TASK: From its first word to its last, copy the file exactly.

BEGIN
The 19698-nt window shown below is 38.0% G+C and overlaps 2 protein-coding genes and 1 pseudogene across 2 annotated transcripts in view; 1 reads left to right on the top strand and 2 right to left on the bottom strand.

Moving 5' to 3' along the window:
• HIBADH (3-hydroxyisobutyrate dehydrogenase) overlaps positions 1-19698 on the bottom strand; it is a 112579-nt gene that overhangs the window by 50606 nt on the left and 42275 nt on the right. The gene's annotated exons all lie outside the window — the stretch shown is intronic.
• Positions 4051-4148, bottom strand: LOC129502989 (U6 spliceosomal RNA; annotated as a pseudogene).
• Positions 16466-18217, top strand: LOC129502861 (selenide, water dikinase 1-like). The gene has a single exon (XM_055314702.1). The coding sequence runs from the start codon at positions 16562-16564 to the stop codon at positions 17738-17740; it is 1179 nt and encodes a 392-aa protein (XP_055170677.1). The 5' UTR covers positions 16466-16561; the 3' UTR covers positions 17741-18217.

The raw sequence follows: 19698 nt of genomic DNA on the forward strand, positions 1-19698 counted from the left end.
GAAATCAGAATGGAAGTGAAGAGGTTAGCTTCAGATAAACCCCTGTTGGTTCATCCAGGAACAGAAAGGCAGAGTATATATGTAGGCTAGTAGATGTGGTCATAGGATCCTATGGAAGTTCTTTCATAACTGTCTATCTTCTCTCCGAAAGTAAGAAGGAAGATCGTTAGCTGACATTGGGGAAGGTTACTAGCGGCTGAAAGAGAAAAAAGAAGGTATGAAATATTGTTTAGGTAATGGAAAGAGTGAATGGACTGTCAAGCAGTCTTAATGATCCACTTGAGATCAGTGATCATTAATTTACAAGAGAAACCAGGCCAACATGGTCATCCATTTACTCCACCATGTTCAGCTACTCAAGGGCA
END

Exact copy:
The 19698-nt window shown below is 38.0% G+C and overlaps 2 protein-coding genes and 1 pseudogene across 2 annotated transcripts in view; 1 reads left to right on the top strand and 2 right to left on the bottom strand.

Moving 5' to 3' along the window:
• HIBADH (3-hydroxyisobutyrate dehydrogenase) overlaps positions 1-19698 on the bottom strand; it is a 112579-nt gene that overhangs the window by 50606 nt on the left and 42275 nt on the right. The gene's annotated exons all lie outside the window — the stretch shown is intronic.
• Positions 4051-4148, bottom strand: LOC129502989 (U6 spliceosomal RNA; annotated as a pseudogene).
• Positions 16466-18217, top strand: LOC129502861 (selenide, water dikinase 1-like). The gene has a single exon (XM_055314702.1). The coding sequence runs from the start codon at positions 16562-16564 to the stop codon at positions 17738-17740; it is 1179 nt and encodes a 392-aa protein (XP_055170677.1). The 5' UTR covers positions 16466-16561; the 3' UTR covers positions 17741-18217.

The raw sequence follows: 19698 nt of genomic DNA on the forward strand, positions 1-19698 counted from the left end.
GAAATCAGAATGGAAGTGAAGAGGTTAGCTTCAGATAAACCCCTGTTGGTTCATCCAGGAACAGAAAGGCAGAGTATATATGTAGGCTAGTAGATGTGGTCATAGGATCCTATGGAAGTTCTTTCATAACTGTCTATCTTCTCTCCGAAAGTAAGAAGGAAGATCGTTAGCTGACATTGGGGAAGGTTACTAGCGGCTGAAAGAGAAAAAAGAAGGTATGAAATATTGTTTAGGTAATGGAAAGAGTGAATGGACTGTCAAGCAGTCTTAATGATCCACTTGAGATCAGTGATCATTAATTTACAAGAGAAACCAGGCCAACATGGTCATCCATTTACTCCACCATGTTCAGCTACTCAAGGGCA